wears the trousers magazine

amy millan: masters of the burial (2009)
September 7, 2009, 6:58 am
Filed under: album, mp3, review | Tags: , , , , ,


Amy Millan
Masters Of The Burial ••½
Arts & Crafts

Singer-songwriter Amy Millan initially made a name for herself as a major contributor to indie favourites Broken Social Scene and as co-lead vocalist in her own band, Stars. With these Canadian acts, like many others, the name of the game seems to be collaboration – Broken Social Scene is as notorious for its massive and ever-changing line-up as it is for its trippy art rock – and Millan has embraced this ethos of collaboration on Masters Of The Burial. The follow-up to 2006’s solo debut Honey From The Tombs, it features guest performances from a variety of colleagues including Evan Cranley of Stars and fellow Broken Social Scene alumna Feist on backing vocals. But while Millan’s work with other bands has helped to push indie into the mainstream, expanding musical genres with complex music that also manages to be eminently listenable, Masters Of The Burial is not nearly so interesting, sacrificing innovation for an album that’s unapologetically sweet and soft.

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free music monday: amy millan
July 27, 2009, 8:56 pm
Filed under: free music friday, mp3, review | Tags: , , , ,

fmf_amymillanAmy Millan
‘Bruised Ghosts’

With stakes in Stars, Broken Social Scene, a number of side projects and a well regarded solo album in 2006’s Honey From The Tombs, Toronto’s Amy Millan is constantly creating. Her second solo album, Masters Of The Burial, due for release on September 8th through Arts & Crafts, was overseen by established Canadian producer Martin Kinack (Sarah Harmer, Broken Social Scene) and includes collaborations from extended muso family members such as Liam O’Neil, Evan Cranley, Dan and Jenny Whiteley, and the always extraordinary Leslie Feist.

‘Bruised Ghosts’ is a lulling, slow tempo number, rich with Millan’s low vocals and wry lyrics. The initially simple-seeming structure is actually rather detailed, with the central, acoustic strumming given a pleasant texture from small patters of piano and a warm, smoky trumpets. Amy proves yet again that she is magically gifted at creating simple, unfussy melodies that transform into original, rain-spun numbers under her direction, and Masters Of The Burial looks set to be another great solo work. MP3 after the jump.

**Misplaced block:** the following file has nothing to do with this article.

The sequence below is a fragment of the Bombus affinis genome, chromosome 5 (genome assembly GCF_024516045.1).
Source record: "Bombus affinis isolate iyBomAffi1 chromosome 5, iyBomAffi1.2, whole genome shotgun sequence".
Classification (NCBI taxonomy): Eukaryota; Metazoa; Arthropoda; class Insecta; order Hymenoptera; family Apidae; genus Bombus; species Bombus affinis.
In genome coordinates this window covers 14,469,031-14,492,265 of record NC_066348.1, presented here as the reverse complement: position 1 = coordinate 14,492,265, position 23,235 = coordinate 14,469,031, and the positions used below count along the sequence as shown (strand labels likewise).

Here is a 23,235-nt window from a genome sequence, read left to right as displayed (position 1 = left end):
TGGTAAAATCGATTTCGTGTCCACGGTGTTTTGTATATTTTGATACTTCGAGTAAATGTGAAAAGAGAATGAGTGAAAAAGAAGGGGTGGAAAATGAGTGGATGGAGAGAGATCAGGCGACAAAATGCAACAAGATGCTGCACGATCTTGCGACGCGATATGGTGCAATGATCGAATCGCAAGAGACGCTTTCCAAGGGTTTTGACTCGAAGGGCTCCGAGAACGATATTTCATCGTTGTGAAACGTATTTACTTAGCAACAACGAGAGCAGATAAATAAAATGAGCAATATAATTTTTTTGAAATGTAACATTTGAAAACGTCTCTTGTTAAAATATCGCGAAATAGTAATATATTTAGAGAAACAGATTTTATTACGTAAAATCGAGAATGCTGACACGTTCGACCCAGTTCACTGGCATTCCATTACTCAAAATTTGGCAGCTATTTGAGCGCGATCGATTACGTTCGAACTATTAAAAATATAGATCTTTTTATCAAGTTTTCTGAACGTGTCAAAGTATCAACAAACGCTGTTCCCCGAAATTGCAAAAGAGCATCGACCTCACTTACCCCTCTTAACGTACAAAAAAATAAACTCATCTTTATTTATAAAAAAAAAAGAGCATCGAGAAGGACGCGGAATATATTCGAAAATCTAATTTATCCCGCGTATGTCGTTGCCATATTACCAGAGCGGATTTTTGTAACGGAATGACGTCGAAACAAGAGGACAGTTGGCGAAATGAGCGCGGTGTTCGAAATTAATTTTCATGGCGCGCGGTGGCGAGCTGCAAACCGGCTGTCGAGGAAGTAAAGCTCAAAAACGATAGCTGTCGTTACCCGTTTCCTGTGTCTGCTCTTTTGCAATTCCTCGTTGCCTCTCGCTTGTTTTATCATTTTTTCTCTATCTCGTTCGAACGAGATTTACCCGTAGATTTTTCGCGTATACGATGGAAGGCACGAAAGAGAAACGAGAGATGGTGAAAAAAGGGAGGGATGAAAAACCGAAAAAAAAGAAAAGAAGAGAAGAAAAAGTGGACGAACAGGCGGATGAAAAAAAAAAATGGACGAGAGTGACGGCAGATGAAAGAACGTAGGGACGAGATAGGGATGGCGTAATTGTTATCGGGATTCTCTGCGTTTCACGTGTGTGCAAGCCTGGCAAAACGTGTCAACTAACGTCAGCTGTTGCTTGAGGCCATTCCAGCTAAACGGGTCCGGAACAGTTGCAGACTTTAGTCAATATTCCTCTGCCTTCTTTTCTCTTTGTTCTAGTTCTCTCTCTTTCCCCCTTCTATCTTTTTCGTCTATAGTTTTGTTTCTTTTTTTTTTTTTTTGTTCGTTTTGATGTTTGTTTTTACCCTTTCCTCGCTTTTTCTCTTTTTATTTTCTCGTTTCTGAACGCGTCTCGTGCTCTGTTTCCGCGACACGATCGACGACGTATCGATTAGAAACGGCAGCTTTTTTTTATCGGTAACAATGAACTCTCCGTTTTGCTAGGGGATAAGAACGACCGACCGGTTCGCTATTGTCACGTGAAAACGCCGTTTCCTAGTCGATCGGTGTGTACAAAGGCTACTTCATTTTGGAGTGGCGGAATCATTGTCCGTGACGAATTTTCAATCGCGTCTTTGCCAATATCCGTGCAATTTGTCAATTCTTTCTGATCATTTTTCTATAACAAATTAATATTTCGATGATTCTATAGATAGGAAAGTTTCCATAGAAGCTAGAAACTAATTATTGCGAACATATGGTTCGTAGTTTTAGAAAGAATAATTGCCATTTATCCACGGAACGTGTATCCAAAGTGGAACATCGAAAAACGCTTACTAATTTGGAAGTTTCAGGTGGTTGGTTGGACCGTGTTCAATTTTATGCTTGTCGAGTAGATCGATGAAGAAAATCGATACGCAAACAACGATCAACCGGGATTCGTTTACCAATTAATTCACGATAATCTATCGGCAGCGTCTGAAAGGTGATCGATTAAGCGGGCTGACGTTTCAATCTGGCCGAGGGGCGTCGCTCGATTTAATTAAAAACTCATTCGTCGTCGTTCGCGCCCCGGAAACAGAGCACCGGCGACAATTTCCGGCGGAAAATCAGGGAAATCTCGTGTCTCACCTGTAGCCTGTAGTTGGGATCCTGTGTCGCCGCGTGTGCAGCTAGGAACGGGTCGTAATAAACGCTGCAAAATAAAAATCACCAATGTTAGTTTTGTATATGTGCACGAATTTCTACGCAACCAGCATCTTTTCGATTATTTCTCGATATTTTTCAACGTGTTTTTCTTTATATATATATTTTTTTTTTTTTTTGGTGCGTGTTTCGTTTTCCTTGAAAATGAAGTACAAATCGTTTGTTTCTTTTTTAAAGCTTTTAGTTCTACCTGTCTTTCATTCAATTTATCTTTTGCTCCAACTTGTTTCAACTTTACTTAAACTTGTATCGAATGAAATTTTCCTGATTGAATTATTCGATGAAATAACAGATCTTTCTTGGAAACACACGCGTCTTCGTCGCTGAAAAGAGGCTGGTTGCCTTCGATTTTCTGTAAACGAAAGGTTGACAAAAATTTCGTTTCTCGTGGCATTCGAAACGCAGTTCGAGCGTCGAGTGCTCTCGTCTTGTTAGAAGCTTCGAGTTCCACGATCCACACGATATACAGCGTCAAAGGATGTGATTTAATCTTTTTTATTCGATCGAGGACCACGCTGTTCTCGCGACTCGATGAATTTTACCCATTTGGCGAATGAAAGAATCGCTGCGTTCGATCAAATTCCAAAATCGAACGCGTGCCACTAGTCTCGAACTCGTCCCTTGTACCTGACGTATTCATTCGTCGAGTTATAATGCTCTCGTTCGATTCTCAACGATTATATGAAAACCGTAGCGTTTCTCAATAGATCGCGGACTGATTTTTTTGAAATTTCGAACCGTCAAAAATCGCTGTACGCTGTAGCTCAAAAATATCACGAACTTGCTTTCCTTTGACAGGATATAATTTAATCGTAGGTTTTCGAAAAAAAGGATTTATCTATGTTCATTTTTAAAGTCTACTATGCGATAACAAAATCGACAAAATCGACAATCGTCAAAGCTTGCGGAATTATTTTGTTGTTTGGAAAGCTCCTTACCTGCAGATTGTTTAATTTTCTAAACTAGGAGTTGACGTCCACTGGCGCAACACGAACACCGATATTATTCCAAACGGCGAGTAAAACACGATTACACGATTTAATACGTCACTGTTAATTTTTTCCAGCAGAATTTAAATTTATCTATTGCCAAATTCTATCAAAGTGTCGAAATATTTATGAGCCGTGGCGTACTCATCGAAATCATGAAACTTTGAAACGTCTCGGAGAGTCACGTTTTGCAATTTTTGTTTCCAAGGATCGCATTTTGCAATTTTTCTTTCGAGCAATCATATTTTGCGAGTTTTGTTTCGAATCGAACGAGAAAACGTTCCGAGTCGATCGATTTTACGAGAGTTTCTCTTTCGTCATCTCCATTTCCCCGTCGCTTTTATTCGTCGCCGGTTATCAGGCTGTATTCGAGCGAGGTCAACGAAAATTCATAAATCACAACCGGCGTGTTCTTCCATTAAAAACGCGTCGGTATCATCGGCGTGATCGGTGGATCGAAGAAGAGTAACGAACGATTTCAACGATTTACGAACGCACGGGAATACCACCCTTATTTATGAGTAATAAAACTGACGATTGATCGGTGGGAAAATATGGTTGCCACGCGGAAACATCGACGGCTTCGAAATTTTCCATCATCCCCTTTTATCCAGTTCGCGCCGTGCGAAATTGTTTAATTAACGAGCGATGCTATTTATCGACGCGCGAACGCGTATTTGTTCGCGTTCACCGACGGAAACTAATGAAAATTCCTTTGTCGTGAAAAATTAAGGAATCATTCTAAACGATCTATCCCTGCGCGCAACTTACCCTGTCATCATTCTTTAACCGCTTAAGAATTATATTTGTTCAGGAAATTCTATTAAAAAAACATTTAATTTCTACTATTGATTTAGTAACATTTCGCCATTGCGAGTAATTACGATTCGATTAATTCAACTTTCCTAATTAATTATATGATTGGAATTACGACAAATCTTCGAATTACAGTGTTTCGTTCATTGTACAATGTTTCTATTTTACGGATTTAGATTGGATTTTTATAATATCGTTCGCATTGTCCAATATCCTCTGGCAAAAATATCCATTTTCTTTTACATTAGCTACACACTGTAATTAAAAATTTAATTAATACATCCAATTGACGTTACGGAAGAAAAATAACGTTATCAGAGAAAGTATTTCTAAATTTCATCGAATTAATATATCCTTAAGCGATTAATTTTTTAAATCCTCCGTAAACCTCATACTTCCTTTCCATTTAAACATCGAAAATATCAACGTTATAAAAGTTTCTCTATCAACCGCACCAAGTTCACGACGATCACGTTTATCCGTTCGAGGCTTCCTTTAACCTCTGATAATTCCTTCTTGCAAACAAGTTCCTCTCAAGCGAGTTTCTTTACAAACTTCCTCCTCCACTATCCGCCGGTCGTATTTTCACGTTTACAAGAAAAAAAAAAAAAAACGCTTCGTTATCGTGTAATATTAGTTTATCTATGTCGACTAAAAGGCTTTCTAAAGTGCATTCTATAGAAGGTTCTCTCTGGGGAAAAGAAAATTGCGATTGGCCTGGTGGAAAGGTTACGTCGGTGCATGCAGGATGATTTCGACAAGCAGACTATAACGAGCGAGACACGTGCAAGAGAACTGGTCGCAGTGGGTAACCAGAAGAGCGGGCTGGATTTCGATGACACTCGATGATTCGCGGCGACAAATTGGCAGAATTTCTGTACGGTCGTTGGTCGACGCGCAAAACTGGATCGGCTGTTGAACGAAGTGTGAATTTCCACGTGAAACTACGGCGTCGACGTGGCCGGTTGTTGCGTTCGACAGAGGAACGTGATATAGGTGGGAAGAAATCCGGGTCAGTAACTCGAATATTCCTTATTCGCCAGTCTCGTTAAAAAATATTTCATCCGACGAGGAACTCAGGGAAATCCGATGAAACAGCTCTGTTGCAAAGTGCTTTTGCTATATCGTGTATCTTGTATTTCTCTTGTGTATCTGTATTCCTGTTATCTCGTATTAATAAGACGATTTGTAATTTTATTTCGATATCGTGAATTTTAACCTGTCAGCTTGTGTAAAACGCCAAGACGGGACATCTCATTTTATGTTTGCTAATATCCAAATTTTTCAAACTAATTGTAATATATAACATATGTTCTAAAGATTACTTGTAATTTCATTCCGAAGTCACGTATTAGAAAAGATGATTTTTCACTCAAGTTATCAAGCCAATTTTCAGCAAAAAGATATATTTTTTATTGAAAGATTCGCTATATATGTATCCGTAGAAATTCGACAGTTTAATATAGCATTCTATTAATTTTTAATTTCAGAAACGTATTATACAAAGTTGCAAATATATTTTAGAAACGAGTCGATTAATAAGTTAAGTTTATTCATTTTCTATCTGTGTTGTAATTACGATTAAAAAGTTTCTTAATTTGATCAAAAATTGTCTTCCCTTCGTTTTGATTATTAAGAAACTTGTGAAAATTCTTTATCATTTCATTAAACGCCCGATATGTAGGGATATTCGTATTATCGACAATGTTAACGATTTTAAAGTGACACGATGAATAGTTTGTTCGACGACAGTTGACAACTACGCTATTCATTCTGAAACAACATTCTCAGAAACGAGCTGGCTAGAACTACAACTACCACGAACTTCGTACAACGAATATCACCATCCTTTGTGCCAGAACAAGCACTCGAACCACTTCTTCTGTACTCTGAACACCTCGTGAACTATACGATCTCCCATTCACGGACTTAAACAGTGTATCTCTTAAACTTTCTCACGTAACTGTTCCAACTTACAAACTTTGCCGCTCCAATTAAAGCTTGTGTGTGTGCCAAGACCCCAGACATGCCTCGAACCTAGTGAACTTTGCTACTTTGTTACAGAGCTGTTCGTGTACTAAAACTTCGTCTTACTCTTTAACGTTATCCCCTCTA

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amy millan returns to solo stardom in september
June 26, 2009, 5:39 pm
Filed under: news, trouser press | Tags: , , , , , ,

wie_amymillanSpecial guests include Feist

In the three years since the release of her debut solo album Honey From The Tombs, Amy Millan’s band Stars have put out a critically acclaimed album, an EP and a remix collection, so it’s high time the talented Canadian climbed back into her very own spotlight. Sticking with the morbidity awareness, her second release will go by the (possibly elephant-inspired) name of Masters Of The Burial and will hit the shops on September 8th through Arts & Crafts International. Recorded earlier this year with producer Martin Davis Kinack (Sarah Harmer, Broken Social Scene) at The Well studio set in the hilly Ontario countryside, the 11-track album is billed as “A work of true love and devotion immediately apparent in the warmth of Millan’s angelic vocals and the depth of each song as they unfold.”

Guest performers on Master Of The Burial include Feist, Christine Bougie, Dan & Jenny Whiteley, The Stills’ Liam O’Neil, and Evan Cranley of Stars. Fans of Amy’s cover of Death Cab For Cutie’s ‘I Will Follow You Into The Dark’ will be happy to know that she’s finally cut a studio version, and she also tackles Sarah Harmer’s beautiful ‘Old Perfume’ from Weeping Tile’s 2001 release, Valentino. No European tourdates have been announced just yet but there will no doubt be some coming up. 

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EPs of the year: readers poll results (part IV of V)

EPs of the year: #10–6


Peggy Sue & The Pictures
The Body Parts EP
Broken Sound Music 

Released: August 2008

On The Body Parts EP, Peggy Sue combine a soundtrack of nostalgic folk and buccaneer blues with modern, lyrical poetry full of drunken ocean voyages, love and disembodied anatomy. From the macabre yet playful clamour of dismembered limbs that grace the artwork, to their primary school-inspired, fancy dress stage outfits and treasure-and-heartbreak compositions, they seamlessly blend make believe with reality, and the result is a beautiful, surreal adventure. They are nautical poets, with heads full of rain-lashed, bittersweet music, and all the joy of children who raided the dressing up box [full review].

iTunes £3.16



My Brightest Diamond
Inside A Boy EP
Asthmatic Kitty

Released: May 2008

The music of Shara Worden lends itself unusually well to the art of remixing, as proved on last year’s Tear It Down, and this EP (a first taste of the album and the other two EPs she has since released) included some memorable reworkings from Tim Fite and celebrated newcomer Son Lux. With the dramatic orchestrations of the title track and the undulating, whispery swoon of exclusive B-side ‘I Had A Pearl’ also on offer, this was a fantastic start to a diamond year.

FREE MP3: My Brightest Diamond, ‘Inside A Boy‘ [Son Lux remix] [thanks to Pitchfork]

iTunes £1.99



Sad Robots EP
Soft Revolution / Arts & Crafts

Released: November 2008

Sad Robots makes for clever and intense listening, but nothing more so than the releases dotting Stars’ past. Instead, it’s another reminder of how powerful this band is, even though their power lies in a bleaker, more malaise-rich paradigm. But death makes life important, and understanding, even playing with such actualities, can be blissful. Just don’t expect this robot to ever have a smile on its face [full review].